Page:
The Habit of Making Good Habits

1. Get in the habit of making good habits

I stare at “number one” in my list of personal goals. The first, last, and only goal I’ve been able to come up with so far.

Right. At least it’s a strong start.

I tap my pen against my notebook. I stare out the window. I twirl the pen through my fingers.

I finally focus again after about twenty minutes. And only because I accidentally sent the pen flying across the room and had to go get it.

As I trudge back to the task I’ve set for myself, I wonder. How does one go about making a habit on purpose?

I’ve heard people say “oh, it takes six weeks to make a habit”.

But I find the habits I make on purpose are the easiest for me to break: going to the gym, going on a diet, writing in my journal, taking up running, keeping a food journal, counting calories. These are all things I have made a habit (that is, I did them consciously over an extended period of time); and they are also all habits I have, at one point or another, deliberately decided to break - and in some cases, subsequently reinstate

I wonder if it has something to do with the fact that they’re all related to personal health; or the fact that, in some cases, I was going directly against my own nature (let’s face it, I’m a walker not a runner).

When I think about my habits, the ones that seem to have “stuck” were generally not started on purpose. I keep my fingernails squared off rather than rounded - don’t ask me why, I don’t remember why I started doing it but I like them that way. I read, if not everyday, at least very frequently. If something is really bothering me, chances are I’ll end up writing about it - it’s my way of working through it. I eat mainly (but not completely) vegetarian - it was cheaper in college and I kind of kept with it.

I think of these habits as having sprung from personal preference or necessity and circumstance.

My problem is forming habits when I want to. I can spell out which habits I would like to cultivate (listening to my body so I don’t eat more than I need; moving more during the day rather than sitting and reading for hours). But if I start thinking too much about them I...psych myself out. I set myself up for failure. The only time I have succeeded in a habit I specifically cultivated was when I was somehow able to articulate the habit and then forget about it for about three months (while following it subconsciously).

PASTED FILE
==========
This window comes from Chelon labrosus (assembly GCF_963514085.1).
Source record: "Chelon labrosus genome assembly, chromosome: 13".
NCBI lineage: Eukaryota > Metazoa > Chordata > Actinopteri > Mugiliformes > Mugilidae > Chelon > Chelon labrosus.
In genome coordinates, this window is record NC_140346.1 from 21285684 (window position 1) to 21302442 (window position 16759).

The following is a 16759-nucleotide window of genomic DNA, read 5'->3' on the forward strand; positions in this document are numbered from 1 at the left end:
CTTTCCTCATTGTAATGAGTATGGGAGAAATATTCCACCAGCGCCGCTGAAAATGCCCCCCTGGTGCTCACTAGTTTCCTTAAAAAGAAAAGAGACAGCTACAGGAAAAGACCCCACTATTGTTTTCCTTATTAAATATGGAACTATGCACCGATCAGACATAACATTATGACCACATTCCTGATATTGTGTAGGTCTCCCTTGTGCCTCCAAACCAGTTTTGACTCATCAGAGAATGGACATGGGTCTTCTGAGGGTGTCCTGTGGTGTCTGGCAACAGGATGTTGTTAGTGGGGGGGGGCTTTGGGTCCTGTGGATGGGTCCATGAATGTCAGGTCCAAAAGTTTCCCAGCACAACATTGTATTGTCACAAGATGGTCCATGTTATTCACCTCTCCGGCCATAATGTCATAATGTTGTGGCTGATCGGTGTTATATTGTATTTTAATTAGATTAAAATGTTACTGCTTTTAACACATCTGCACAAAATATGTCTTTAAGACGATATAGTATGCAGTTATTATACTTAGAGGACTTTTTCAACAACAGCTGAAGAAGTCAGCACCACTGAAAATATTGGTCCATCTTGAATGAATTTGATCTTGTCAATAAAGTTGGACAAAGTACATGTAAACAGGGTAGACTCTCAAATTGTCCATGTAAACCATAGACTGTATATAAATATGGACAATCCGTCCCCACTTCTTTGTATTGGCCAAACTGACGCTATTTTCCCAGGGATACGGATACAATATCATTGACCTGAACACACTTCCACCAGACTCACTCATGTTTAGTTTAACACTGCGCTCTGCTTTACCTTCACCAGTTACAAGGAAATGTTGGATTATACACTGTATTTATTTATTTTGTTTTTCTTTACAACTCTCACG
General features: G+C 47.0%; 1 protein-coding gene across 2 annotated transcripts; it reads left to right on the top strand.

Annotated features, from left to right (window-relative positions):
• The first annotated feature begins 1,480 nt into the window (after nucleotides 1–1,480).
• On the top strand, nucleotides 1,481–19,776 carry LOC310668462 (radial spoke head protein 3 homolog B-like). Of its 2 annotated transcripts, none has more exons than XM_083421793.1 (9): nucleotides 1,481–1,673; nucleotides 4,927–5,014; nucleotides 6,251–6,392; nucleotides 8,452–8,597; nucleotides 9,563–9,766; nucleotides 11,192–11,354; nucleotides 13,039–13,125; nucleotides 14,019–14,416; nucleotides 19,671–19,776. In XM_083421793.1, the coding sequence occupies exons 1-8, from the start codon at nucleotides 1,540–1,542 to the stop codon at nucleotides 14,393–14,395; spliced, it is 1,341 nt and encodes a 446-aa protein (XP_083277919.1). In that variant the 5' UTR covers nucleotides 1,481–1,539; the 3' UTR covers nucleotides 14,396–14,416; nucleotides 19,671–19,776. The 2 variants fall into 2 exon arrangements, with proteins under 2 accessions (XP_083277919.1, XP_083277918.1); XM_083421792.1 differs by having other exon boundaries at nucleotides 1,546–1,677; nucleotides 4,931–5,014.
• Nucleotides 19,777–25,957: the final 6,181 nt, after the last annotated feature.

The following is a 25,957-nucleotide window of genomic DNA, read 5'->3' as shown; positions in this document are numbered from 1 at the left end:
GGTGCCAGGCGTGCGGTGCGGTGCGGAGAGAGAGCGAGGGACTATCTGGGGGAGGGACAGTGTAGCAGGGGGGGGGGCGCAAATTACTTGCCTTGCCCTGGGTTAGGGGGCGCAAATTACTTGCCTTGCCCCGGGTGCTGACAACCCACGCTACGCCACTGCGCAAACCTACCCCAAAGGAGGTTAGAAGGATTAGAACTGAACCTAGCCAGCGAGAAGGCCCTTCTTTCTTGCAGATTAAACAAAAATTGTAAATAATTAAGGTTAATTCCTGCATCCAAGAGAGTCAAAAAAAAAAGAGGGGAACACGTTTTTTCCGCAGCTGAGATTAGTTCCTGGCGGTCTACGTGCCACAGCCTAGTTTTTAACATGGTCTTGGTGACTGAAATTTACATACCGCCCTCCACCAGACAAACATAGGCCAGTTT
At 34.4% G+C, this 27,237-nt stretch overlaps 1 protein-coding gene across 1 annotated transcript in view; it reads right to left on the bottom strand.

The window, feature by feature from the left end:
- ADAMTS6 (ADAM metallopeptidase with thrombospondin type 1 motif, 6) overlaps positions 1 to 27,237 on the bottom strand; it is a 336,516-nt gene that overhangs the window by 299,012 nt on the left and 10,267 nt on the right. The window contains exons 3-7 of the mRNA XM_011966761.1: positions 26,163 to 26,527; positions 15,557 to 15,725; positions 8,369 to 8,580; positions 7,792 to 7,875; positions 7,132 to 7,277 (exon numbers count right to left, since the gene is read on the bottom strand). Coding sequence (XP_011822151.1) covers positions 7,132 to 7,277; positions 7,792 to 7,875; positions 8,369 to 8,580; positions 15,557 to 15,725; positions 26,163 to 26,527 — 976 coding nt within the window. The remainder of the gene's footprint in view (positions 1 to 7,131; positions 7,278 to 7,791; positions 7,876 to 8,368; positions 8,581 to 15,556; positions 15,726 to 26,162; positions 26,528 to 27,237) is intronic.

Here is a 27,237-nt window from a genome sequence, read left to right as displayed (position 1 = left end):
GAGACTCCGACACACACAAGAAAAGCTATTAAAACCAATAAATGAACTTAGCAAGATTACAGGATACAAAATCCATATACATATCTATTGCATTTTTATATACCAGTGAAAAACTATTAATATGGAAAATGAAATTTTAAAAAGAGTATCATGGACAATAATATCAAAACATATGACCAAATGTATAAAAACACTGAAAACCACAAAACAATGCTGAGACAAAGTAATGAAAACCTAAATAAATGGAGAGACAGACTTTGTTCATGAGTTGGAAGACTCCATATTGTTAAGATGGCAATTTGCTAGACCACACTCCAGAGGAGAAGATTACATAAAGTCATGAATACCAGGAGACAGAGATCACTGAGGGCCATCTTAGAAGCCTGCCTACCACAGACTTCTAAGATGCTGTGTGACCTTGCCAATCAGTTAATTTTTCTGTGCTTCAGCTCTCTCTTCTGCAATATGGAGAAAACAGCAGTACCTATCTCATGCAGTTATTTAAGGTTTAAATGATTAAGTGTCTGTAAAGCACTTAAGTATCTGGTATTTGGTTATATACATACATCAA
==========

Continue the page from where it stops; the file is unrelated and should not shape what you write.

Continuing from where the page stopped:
It’s a convoluted process; and once I figured out my trick, I pretty much ruined it for myself for future use.


1. Get in the habit of making good habits

  1. Learn how to not over-think making a new habit so you actually succeed.

Tap. Tap tap tap. Twirly twirl. Tap. Tap.

  1. Make a list of habits. The hide the list for three months. Revisit at that time and determine successes and failures.

Tap tap tap.

Right … here goes. I open a new document:

“My Habit Time Capsule”

(to be opened in three months)

  1. Eat slowly to enjoy food and give my body to tell me “I’m done”.
  2. Get out of the house at least once a day for a walk.
  3. Limit alcohol intake (to what? As yet to be determined)
  4. Focus on eating a healthy, balanced diet that limits processed foods.
  5. Ask more questions regarding Celiac when dining out.
  6. Write everyday (750words).

As I look over my list, I wonder whether I can trick myself into forming good habits.

I’ll find out in three months.